Fiber U

FTTX: Fiber To The Home, Curb, Business, etc.

FTTX - Fiber To The Home, Curb, Wireless, etc.

Intended For:
  • Technicians involved with designing, installing or operating FTTx networks
  • Designers and installers involved in FTTX projects
  • Managers and supervisors involved in FTTX projects
  • Anyone new to fiber to the home, curb, etc. (FTTX) or who wants to learn how it works
  • May be used to prepare for the FOA Certified Fiber Optic Specialist in FTTx certification (CFOS/H)

Objectives: From this self-study program you should learn:
  • What is FTTx? - Fiber to the home, premises, curb, node, etc.
  • How FTTx developed and is growing worldwide
  • Alternatives to FTTH
  • Network architectures used in FTTx, specifications, advantages/disadvantages
  • What is a "triple-play" system and how is it implemented?
  • What are FTTx standards? BPON, GPON, EPON, RFOG, etc.
  • How to plan, design and install a FTTx project
  • How to test FTTx installations, especially PONs


Fiber U Certificate of Completion
When you finish, you can take an online exam on this course to qualify for a "Fiber U Certificate of Completion." See below and Lesson 6 for instructions.

Fiber is now gaining acceptance in the final frontier of telephone networks, the "last mile" - the connection to the home. Many homes are still connected with aging, low performance copper telephone wire that cannot support connection speeds for broadband access. The costs of maintaining these old copper cable plants is also extremely high and increasing.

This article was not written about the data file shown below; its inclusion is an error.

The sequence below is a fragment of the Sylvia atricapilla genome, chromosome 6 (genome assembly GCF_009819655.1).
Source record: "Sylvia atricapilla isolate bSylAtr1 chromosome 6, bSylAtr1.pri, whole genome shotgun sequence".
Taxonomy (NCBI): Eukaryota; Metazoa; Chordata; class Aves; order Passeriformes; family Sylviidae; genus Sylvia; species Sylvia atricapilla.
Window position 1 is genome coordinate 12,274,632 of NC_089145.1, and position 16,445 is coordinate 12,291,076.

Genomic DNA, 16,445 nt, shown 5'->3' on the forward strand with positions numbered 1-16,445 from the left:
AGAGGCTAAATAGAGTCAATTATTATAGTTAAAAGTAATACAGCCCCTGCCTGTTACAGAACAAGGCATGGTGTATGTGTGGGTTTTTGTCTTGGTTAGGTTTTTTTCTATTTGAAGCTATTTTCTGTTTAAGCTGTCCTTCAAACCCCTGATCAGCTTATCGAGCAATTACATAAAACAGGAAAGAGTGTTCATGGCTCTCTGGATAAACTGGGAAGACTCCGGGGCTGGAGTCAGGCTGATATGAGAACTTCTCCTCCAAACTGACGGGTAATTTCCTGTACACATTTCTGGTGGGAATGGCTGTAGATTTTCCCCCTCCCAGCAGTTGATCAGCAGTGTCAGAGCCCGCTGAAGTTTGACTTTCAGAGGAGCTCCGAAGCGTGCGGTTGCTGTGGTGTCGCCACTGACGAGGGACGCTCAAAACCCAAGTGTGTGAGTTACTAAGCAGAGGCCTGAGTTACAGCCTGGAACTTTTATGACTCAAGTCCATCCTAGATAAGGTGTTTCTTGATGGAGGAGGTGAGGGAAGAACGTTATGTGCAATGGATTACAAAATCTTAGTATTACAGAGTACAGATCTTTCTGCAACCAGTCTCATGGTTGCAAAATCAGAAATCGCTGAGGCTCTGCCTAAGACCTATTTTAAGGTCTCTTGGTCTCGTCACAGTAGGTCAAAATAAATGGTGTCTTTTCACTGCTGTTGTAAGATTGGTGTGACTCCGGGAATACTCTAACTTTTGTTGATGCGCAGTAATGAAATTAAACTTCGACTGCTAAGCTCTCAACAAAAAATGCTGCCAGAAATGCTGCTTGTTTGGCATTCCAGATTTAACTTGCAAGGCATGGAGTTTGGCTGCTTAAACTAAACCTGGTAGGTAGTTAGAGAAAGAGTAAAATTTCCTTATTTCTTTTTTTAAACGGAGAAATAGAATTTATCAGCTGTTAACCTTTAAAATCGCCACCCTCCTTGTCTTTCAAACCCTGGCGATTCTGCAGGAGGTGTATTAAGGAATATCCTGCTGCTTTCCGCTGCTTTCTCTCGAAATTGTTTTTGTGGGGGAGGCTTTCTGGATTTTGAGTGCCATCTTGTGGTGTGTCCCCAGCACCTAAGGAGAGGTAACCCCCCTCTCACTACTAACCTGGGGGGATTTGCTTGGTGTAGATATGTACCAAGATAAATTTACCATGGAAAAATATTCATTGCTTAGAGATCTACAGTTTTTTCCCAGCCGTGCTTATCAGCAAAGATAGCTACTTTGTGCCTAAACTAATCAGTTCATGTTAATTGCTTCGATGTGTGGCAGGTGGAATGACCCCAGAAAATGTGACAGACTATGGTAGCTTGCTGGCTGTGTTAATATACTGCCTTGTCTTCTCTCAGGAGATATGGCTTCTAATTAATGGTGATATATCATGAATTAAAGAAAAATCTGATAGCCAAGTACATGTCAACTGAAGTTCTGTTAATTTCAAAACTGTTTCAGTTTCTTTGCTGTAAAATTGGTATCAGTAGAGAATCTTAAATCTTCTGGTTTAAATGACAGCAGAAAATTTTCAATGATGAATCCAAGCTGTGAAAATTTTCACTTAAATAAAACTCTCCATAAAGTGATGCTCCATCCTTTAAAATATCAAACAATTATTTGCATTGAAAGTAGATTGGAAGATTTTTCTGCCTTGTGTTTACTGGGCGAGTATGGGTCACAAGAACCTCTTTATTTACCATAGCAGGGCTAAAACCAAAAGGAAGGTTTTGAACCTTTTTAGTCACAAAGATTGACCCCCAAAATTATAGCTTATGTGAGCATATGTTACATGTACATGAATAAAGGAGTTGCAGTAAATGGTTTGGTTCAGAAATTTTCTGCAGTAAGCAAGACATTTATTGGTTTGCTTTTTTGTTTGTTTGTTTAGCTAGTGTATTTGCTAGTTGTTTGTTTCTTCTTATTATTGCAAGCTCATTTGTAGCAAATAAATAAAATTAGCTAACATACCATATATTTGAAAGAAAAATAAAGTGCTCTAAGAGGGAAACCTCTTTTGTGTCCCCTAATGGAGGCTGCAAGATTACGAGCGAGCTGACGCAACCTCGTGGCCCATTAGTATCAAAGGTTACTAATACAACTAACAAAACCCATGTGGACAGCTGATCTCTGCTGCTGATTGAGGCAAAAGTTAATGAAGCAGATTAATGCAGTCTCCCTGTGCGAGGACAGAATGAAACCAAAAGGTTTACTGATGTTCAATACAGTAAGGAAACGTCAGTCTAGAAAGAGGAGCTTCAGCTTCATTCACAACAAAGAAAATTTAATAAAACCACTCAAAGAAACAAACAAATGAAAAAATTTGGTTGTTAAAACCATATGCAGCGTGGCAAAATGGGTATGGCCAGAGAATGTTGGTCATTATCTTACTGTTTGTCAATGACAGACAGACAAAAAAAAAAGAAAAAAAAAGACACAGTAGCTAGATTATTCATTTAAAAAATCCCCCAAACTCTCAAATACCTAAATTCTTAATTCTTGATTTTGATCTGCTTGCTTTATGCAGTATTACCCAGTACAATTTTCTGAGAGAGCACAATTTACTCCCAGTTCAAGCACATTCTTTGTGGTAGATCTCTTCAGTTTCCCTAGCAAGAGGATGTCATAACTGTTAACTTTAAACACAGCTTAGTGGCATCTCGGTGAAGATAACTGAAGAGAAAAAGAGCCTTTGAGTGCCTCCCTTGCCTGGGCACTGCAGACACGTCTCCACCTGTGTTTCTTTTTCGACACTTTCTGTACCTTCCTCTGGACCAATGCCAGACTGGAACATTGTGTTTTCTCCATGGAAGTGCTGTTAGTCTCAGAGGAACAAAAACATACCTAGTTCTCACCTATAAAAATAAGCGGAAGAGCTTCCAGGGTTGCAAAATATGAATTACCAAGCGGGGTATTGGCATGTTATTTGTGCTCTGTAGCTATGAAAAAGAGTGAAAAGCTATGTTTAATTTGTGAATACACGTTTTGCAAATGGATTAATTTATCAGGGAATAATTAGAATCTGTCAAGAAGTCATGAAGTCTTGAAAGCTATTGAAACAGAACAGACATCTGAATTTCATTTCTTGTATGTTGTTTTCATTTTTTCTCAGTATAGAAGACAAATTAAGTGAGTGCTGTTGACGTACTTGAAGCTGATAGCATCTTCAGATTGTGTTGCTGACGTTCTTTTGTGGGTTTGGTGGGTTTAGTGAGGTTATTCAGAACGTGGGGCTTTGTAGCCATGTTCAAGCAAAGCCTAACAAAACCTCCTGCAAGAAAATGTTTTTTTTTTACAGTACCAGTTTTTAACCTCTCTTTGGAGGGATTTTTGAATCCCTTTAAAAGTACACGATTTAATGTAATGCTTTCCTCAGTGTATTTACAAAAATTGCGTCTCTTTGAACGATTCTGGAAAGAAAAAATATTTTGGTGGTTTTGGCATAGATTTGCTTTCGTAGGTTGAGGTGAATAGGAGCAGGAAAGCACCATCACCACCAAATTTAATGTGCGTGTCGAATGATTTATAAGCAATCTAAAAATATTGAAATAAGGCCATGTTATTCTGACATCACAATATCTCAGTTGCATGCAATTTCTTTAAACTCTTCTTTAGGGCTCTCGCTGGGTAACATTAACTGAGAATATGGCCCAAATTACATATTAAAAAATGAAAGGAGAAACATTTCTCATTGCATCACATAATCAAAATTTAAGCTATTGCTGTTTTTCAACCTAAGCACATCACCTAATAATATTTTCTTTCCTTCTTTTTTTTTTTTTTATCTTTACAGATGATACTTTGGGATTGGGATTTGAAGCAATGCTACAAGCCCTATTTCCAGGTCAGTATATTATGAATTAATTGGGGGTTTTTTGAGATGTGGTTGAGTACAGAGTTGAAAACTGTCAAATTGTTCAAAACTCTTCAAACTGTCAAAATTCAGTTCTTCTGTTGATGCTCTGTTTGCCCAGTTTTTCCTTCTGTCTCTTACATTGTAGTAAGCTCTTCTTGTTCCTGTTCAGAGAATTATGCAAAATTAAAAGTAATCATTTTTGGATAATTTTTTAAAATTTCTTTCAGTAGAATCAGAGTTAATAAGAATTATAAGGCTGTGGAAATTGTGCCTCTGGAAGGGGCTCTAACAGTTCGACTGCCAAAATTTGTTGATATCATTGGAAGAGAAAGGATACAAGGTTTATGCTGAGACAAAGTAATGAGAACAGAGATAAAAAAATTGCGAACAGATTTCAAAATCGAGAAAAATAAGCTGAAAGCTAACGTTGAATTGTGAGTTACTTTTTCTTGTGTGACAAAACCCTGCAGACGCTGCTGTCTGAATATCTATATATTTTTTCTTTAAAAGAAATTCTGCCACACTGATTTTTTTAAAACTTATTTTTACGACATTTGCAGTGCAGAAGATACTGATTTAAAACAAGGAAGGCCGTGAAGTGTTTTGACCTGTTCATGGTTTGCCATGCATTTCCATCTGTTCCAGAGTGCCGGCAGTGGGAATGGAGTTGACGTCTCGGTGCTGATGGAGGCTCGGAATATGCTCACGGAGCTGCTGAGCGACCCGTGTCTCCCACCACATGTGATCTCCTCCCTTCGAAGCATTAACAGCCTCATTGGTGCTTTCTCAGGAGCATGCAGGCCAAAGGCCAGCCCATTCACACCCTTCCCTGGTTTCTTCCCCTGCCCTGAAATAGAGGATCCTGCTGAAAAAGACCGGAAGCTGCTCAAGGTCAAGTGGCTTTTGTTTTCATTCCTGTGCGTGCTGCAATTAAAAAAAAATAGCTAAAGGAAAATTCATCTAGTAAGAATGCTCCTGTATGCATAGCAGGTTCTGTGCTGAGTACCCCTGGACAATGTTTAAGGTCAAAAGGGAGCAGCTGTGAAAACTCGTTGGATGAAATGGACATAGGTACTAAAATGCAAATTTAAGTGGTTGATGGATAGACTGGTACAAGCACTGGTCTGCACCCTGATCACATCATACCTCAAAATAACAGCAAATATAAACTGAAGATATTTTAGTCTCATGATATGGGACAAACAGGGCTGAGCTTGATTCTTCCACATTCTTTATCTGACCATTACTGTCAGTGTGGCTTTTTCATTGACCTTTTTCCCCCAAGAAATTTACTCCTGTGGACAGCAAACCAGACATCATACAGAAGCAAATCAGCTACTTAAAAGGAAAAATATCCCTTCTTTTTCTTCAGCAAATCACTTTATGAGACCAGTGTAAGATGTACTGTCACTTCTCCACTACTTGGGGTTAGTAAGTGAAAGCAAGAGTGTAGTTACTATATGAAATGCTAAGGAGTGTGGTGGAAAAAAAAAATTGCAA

FTTx installation

Phone companies, cities, utilities and commercial service providers are now realizing the ultimate choice for upgrading the subscriber connection is fiber to the premises or home (FTTP, FTTH, or FTTx) although fiber to the curb (FTTC) or fiber to wireless (FTTW) may be used where appropriate. The possibility of delivering new services (the "triple-play" of phone, Internet and video) and low priced components for with new network architectures make FTTx financially attractive for the first time. Companies are committing billions of dollars to plans for connecting millions of homes and offices with fiber. 

CATV companies are considering fiber to replace coax, since the cost is reasonable and it offers unlimited bandwidth. Municipalities or private individuals are looking at installing their own FTTx systems when phone or CATV companies won't do it soon enough. Housing developers are learning about FTTx because their customers are demanding the highest bandwidth broadband connections.

All these plans depend on finding or training adequate numbers of technicians. The FOA, working with operating companies, municipalities, installers and our approved schools has developed requirements for FTTx training and certification, with the goal of providing enough qualified FTTx installation technicians to make these plans possible.

Those interested in learning about FTTx will find the courses good information on the current technology. 

FOA Certified Fiber Optic Specialist in FTTx technician certification programs (CFOS/H)  are taught in many FOA-approved schools. Those working in the field may qualify to take FOA CFOS/H certification directly based on experience and studying this course.

It is assumed that the student has a basic knowledge of fiber optics at least at the basic CFOT or CFOS/H level. Review of basic fiber optics can be done on the Fiber U website with either the Basic Fiber Optics or OSP Fiber Optics self-study courses.